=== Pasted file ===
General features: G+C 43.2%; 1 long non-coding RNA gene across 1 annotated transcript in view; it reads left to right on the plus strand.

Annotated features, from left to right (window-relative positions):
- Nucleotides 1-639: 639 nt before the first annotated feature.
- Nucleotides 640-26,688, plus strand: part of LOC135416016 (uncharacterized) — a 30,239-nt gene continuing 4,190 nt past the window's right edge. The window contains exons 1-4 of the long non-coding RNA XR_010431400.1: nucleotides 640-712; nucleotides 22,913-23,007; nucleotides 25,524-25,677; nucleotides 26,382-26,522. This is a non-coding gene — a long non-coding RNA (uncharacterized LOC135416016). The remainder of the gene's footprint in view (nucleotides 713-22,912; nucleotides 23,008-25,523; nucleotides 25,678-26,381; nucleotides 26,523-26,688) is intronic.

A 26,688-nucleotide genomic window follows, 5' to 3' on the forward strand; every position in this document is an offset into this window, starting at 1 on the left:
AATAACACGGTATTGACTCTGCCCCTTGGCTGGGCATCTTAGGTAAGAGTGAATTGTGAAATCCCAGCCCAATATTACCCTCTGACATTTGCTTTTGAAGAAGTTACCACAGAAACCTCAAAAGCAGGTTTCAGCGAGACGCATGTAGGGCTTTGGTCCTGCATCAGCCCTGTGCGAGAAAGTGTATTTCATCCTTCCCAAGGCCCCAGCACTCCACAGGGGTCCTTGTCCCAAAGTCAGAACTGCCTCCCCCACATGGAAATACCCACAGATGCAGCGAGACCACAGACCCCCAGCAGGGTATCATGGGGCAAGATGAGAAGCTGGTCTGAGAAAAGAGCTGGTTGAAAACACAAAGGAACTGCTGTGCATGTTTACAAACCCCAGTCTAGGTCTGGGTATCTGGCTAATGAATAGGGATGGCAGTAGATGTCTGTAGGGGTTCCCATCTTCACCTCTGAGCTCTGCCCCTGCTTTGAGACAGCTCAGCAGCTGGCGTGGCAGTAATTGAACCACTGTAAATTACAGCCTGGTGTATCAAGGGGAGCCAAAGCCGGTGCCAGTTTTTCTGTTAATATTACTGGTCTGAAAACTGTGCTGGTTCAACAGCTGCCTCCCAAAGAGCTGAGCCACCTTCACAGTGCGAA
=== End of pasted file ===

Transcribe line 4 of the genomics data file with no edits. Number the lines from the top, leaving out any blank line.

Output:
- Nucleotides 640-26,688, plus strand: part of LOC135416016 (uncharacterized) — a 30,239-nt gene continuing 4,190 nt past the window's right edge. The window contains exons 1-4 of the long non-coding RNA XR_010431400.1: nucleotides 640-712; nucleotides 22,913-23,007; nucleotides 25,524-25,677; nucleotides 26,382-26,522. This is a non-coding gene — a long non-coding RNA (uncharacterized LOC135416016). The remainder of the gene's footprint in view (nucleotides 713-22,912; nucleotides 23,008-25,523; nucleotides 25,678-26,381; nucleotides 26,523-26,688) is intronic.